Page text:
Early into the rebellion which ousted Mr. Bozize, rebel forces boasted about capturing a major mining town in southeast CAR called Bria. This was an exceedingly big deal, and was one of the first five towns the rebels aimed to secure for themselves.
There are countless anecdotes in recent years about Muslim middlemen controlling the diamond trade and Christian laborers working the mines for low wages. The massive economic disparity between collector and miner has been described as a major influence on the “poverty trap” in CAR, as miners have often been “stuck” in the profession of miner. A new wave of Christian militias attempting to seize these mines should be a major concern to all observers, and thankfully this has been well-reported in the past few months.
Invaders from the outside of mining communities come with weapons and a desire to take the mines, often demanding that the residents leave the towns surrounding the mines. This is what played out in the mining town of Boda, as Christian militias demanded that Muslim inhabitants evacuate the mining town or face death. The aggression of Christian militias across CAR in this way is not just an idle threat, as reports of rape, throat-slitting, and razing of entire villages often follow.
CAR has seen several civil wars, uprisings, and wave upon wave of unrest since liberation, but it appears that many times these conflicts are motivated more along economic lines than political ones. International Crisis Group (ICG), in a 2010 report even states “Rebellion in the CAR has little to do with political agendas but rather is a means for opportunists to force the president to buy them off… It gives credence to the theory… that greed motivates civil war.” CAR has an almost endemic problem with resources within its borders, as poverty and economic unrest are easy motivating lines for conflict. The diamond mining industry in CAR has created a system of a “hand-to-mouth existence” for many living there, and when rebellions often equate to an opportunity for increased resource wealth, many will more easily take up arms.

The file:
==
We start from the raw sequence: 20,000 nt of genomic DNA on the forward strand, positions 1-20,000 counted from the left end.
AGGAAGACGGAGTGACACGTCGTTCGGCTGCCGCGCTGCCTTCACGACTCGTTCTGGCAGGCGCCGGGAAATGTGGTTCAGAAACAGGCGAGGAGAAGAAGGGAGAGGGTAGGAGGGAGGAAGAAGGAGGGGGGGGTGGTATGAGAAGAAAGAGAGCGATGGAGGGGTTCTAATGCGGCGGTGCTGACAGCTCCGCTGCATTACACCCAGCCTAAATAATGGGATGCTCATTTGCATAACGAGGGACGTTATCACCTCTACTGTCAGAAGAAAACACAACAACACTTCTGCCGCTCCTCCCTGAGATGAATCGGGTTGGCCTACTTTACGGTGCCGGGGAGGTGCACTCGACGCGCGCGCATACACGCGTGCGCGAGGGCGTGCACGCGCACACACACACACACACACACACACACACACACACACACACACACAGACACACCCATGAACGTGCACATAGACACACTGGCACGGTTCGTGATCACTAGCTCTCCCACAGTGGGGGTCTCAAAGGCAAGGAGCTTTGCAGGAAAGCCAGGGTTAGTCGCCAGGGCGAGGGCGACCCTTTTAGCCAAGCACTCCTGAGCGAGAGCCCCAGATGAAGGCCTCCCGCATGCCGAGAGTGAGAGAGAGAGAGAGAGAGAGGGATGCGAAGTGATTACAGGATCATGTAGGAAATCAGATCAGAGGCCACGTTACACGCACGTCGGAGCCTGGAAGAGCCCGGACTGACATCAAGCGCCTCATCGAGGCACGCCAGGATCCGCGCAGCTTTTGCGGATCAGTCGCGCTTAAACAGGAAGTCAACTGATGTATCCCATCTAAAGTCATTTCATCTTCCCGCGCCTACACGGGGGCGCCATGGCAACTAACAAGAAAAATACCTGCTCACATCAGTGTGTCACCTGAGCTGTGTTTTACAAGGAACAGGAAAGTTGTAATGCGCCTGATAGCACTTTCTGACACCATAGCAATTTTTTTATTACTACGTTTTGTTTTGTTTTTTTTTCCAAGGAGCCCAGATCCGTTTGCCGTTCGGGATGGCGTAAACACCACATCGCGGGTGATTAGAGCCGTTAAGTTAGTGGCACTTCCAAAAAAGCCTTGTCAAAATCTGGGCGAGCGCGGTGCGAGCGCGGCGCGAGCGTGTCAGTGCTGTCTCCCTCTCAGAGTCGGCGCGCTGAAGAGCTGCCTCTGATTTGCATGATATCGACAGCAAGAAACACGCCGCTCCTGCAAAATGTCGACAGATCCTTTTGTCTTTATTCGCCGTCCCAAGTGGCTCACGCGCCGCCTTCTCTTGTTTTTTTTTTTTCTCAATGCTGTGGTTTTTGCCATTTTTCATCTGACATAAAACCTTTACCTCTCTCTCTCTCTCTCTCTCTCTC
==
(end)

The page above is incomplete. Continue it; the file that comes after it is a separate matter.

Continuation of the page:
As with many conflicts before, the problem of gold and diamond mines will make a back-and-forth exchange of land (and massacres that come along with this series of conquests between forces) something that will not easily be resolved. Mines are easily captured from civilians, offer a real source of income for their holders either through legitimate trade or smuggling operations eastward when diamond bans are in effect, and are plentiful and scattered throughout CAR.
This is all significant because a simple religious explanation often overlooks the intricacies of operations on the ground. Aggression towards and around mines and other significant economic locations indicates this more than a simple Muslim-Christian conflict or a desire to destroy the “other”. Religiously-fueled extremism is definitely an issue, as it is incredibly hard to break one’s mindset should one fall to this ideology. The distinction is that this extremism is created from a complex network of resource politics and moves to further trouble the economic environment of CAR. This wave of anti-Muslim violence at the hands of Christians is in no way a new phenomenon in CAR, but part of a seemingly never-ending cycle of violence motivated by economics but masked by religious difference.
If there is to be any success in creating a lasting peace in CAR, economic causes of conflict must be addressed. Simply giving concessions to whichever two political entities may claim leadership has not been enough and never will be enough. As long as resources and economic disparity play a large role in the politics and daily lives of so many citizens of the Central African Republic, a new insurgency group will gain footing to unseat the previous one and then will guard themselves against the next impending wave of rebels, withdrawing as much mineral wealth as possible while holding on to power.
Map of CAR activity via Frontier Services Group/Africa Monitor
Image via BBC/AFP